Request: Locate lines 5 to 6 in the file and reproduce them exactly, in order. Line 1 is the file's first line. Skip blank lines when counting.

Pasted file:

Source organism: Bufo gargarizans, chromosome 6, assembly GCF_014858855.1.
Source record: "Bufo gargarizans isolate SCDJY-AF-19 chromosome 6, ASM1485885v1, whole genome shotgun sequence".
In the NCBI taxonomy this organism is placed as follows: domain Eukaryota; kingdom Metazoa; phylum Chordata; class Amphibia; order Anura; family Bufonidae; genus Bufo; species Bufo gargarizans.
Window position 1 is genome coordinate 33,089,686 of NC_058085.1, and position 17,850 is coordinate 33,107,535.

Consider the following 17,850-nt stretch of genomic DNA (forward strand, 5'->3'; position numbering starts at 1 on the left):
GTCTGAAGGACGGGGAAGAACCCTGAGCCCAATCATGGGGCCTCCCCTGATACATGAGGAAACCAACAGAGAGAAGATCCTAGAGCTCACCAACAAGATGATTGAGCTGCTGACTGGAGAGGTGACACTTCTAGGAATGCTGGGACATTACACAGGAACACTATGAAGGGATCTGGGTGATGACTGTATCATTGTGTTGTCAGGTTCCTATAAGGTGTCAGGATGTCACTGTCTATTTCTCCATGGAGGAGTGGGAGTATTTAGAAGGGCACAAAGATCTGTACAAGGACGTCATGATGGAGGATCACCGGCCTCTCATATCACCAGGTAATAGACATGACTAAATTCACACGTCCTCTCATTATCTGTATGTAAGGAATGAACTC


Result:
Consider the following 17,850-nt stretch of genomic DNA (forward strand, 5'->3'; position numbering starts at 1 on the left):
GTCTGAAGGACGGGGAAGAACCCTGAGCCCAATCATGGGGCCTCCCCTGATACATGAGGAAACCAACAGAGAGAAGATCCTAGAGCTCACCAACAAGATGATTGAGCTGCTGACTGGAGAGGTGACACTTCTAGGAATGCTGGGACATTACACAGGAACACTATGAAGGGATCTGGGTGATGACTGTATCATTGTGTTGTCAGGTTCCTATAAGGTGTCAGGATGTCACTGTCTATTTCTCCATGGAGGAGTGGGAGTATTTAGAAGGGCACAAAGATCTGTACAAGGACGTCATGATGGAGGATCACCGGCCTCTCATATCACCAGGTAATAGACATGACTAAATTCACACGTCCTCTCATTATCTGTATGTAAGGAATGAACTC